Spotlight & Interview: Andromeda Rising by James Ramsey
About Andromeda Rising:
I should have been paying attention. Growing up on the run from religious fanatics gave me more than a few good reasons to be careful, but I was just too tired to be as vigilant as I should have been. My mind was occupied with my latest case—a missing nine year old girl. I was usually good at my job, but sometimes I needed a little extra help from magick. I always managed to track down a cheating spouse or the occasional runaway, but now it seemed more children were missing from the streets of Seattle and nothing I did worked.
A cat jumped on my shoulder and jerked me from my exhaustion induced stupor. I spun into a defensive crouch only to see the cat had landed on the sidewalk behind me.
Time seemed to stop for a moment when the cat spoke.
My name is Jocelyn Matthews and if I live through tonight, I’ll tell you all about my life as a witch.
For the past ten years, Jocelyn has been living as a closet witch in Seattle. When the Inquisitors that have been after her from the time she was nine finally manage to find her, Jocelyn is thrust into a world she never guessed existed. From talking cats to Dark Elves, she’ll have to do something she’s never done before: trust someone other than herself. If she wants to find the children that have been going missing all over the city, she’ll have to open her eyes to the bigger picture and find her place, not only for her safety but for the city as well.
An Interview with James Ramsey
How long have you been writing?
I have been writing in one form or another since I was a child. I often ran out of books to read, so I would entertain myself with my own made up stories. As I got older college, work, and life meant that my random scribbles dwindled off and stopped entirely. It wasn’t until I discovered fanfiction a few years ago that I felt the urge to write again. I found it to be a great way to sharpen my very rusty skills and develop the confidence I needed to put my own story out there.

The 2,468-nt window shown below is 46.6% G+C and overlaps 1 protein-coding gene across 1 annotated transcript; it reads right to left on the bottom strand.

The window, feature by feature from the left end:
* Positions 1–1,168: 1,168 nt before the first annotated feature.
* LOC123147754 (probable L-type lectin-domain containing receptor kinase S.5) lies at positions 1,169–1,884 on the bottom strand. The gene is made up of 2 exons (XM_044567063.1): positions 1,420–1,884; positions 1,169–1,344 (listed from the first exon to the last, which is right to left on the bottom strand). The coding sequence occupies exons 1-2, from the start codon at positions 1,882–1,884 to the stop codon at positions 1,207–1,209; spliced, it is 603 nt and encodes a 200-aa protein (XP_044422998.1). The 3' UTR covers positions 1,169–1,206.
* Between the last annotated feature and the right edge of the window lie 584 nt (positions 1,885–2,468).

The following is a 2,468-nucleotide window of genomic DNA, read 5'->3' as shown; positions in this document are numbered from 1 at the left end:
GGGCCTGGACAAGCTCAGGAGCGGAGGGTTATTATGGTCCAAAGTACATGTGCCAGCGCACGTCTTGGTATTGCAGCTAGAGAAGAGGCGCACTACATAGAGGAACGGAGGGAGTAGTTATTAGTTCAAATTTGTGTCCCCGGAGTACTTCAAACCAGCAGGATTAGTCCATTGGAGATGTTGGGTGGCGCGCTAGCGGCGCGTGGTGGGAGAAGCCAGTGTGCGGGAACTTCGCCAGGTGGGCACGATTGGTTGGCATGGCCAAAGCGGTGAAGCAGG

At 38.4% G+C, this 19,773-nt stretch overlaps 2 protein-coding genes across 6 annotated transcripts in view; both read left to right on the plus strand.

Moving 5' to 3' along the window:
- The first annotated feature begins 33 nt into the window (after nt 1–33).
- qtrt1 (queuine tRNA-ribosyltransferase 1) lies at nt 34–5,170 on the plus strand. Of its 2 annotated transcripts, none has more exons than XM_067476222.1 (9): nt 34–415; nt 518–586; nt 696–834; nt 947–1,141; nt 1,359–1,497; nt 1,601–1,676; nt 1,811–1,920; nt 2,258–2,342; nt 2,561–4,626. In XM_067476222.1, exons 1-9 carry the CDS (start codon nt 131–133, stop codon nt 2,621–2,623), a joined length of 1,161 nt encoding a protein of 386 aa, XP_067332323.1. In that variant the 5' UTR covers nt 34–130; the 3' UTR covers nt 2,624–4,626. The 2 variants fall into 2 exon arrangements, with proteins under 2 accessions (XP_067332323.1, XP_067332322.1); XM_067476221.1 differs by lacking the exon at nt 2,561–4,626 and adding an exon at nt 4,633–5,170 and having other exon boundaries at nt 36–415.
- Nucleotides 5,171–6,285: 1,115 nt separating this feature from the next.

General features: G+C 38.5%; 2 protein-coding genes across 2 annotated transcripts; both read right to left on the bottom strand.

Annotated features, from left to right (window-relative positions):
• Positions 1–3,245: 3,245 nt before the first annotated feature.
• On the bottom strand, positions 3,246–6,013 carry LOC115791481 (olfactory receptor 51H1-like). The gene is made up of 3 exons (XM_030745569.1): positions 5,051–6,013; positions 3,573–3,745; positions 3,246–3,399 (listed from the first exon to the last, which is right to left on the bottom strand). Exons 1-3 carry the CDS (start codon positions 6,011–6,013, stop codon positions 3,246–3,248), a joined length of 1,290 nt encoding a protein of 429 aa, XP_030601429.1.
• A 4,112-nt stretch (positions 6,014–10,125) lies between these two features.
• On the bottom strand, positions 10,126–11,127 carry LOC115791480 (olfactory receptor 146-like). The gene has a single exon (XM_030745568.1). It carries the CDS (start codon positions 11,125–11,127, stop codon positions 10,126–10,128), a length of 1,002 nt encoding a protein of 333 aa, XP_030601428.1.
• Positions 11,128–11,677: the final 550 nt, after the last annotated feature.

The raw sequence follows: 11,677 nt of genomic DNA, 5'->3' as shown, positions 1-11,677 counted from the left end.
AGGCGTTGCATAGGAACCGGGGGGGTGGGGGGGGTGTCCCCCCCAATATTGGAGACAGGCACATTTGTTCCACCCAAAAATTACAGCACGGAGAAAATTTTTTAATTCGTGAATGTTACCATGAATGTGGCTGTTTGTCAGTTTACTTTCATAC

Do you like writing your characters into trouble or out of it?
Definitely writing them into trouble. The conflict is often the most interesting part, and I love to write scenes with a lot of action. Once I have the scene visualized in my head I can sit down and let the words flow.
Do you do a lot of research and plotting or do you just start writing?
I don’t do a huge amount of plotting; I like to let the story develop on its own. I always have a general idea of the storyline and how the story is going to end, but the journey to get there is often just as surprising to me as it is to the readers.
But research is another thing entirely. I spend hours looking up information and details to better flesh out my characters and plot. The smallest detail can give me the biggest idea, so I generally don’t stop until I feel I have a pretty good feel for a topic.
Do you have any writing rituals?
I am a bit of a coffee junky. I have a local coffee shop that is very used to me taking up space in their chairs for hours at a time. I always have my iPod and my iPhone with me. I can’t write without music. After that it’s up to the effects of too much caffeine and the writing gods.